The Berrybender's party is moving forward across the Great Plains of the West towards Santa Fe. Tasmin's husband scouts ahead and falls in love with Pomp Charbonneau, who dies at the hand of the ruthless commander of the Spanish troops. A vast cast of characters meet up with the party as they travel, proving that the rolling grassy plains are not as empty as they look.
Outrageous is the best general characterization of these stories. The adventures and their characters seem larger than life and more colorful than neon. Not for the faint of heart, unexpected, random, senseless and disturbing atrocities, injuries, and deaths litter these tales, with a side of lots of “rutting.” The majority of the initial primary characters do not survive to see book four4 of the series.
Yet, the stories grabbed me. I went through the series like popcorn, wanting to see what amazing events would occur to the crazy Berrybenders and their growing entourage. The series is intense, rollercoastering through every facet of human emotion and many aspects of abnormal psychology. Nothing dull in these books. The frequent connections to actual historical persons and events keep the tales interesting and grounded, despite the continuum of bizarre incidents. Not for everyone, but I liked it.
By the beginning of this book, the Berrybender family and its traveling party have several fewer members than they had at the beginning of Lord Berrybender's quest to kill as many of the wild animals populating America's West as he possibly can. But the old man is not ready to call it a day and, in fact, he could not do so even if he wanted to because he has placed himself and his entire party in such a dangerous position that the only choice they have is to move on to Santa Fe.
It will not be an easy journey, and if everyone is to get to Santa Fe before winter sets in, they need to start moving in that direction immediately. But hard as they know the trek will be, they also know that those who manage to survive the journey will have a relatively safe place to spend the cold months just ahead - a refuge promising them a brief respite from the onslaught of fierce Indians who have been killing off the adventurers one-by-one for the last several months.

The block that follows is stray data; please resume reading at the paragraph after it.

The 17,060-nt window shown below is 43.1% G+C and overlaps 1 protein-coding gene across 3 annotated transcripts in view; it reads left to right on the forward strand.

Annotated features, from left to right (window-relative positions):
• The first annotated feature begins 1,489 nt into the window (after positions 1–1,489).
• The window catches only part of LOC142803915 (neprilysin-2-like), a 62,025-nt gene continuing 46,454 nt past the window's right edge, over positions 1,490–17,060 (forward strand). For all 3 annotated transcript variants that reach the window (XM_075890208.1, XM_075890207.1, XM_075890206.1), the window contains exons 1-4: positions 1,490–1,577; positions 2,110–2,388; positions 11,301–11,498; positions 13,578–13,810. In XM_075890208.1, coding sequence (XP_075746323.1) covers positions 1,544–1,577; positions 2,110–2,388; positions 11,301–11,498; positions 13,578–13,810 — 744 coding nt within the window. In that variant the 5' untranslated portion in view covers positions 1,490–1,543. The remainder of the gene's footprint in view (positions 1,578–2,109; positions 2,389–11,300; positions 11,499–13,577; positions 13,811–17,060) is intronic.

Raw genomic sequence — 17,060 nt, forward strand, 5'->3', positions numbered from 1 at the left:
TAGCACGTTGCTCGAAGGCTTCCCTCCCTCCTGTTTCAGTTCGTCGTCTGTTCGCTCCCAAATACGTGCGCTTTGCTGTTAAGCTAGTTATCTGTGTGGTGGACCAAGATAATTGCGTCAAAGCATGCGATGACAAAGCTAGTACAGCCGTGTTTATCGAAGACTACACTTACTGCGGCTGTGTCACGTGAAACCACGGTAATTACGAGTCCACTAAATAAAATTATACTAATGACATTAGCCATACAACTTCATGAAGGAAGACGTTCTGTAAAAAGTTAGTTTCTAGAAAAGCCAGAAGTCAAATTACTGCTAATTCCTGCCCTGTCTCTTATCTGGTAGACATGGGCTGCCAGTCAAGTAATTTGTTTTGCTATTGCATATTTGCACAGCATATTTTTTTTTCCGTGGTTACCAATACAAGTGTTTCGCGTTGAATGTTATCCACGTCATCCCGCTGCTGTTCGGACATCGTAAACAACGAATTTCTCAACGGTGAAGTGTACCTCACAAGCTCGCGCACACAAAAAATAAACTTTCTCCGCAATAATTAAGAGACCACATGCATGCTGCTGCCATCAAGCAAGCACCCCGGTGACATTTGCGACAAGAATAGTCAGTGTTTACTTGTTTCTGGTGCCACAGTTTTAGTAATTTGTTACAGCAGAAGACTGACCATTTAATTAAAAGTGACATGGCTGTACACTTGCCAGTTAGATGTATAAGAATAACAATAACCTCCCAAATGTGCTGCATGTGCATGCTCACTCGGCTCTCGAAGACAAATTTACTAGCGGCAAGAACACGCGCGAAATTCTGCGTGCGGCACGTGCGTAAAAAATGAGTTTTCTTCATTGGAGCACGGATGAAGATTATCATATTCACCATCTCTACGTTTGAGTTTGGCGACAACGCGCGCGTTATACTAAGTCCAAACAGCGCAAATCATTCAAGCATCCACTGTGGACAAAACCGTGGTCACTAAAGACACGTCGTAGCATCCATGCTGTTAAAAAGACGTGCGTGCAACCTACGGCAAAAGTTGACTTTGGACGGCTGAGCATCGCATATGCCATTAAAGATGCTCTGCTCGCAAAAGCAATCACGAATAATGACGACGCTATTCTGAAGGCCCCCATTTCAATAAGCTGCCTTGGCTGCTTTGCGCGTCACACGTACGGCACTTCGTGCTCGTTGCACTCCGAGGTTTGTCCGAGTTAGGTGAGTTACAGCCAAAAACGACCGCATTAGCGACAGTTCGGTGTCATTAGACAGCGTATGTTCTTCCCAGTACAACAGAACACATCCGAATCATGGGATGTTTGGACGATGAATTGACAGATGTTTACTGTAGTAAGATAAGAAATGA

Despite all the suffering and brutality endured by the Berrybender group, By Sorrow's River is really a love story - one involving a love-triangle in which the passionate Tasmin Berrybender finds herself torn between Sin Killer (her husband) and Pomp Charbonneau (son of, Sacagawea, Lewis and Clark's famous interpreter). By nature, Sin Killer can take only so much of civilization and "crowds" before he feels compelled to head out on his own again. And now, because he has been away from Tasmin for so much of their marriage, she is happily giving in to her attraction to Pomp, who seems to be just the man she has been looking for all of her life. Pomp, though, is at best a reluctant participant in the love-triangle, and if anything is to come of their relationship it will be up to Tasmin to make it happen.
By Sorrow's River, too, is another rousing adventure story with quirky fictional (two French hot-air balloonists, for example) characters interacting with real-life individuals from one of the most exciting periods in American history. It is Larry McMurtry at the peak of his skills. "The Berrybender Narratives," all four volumes of it, deserves to be placed on the shelf right next to the author's masterpiece, Lonesome Dove. It is just that good.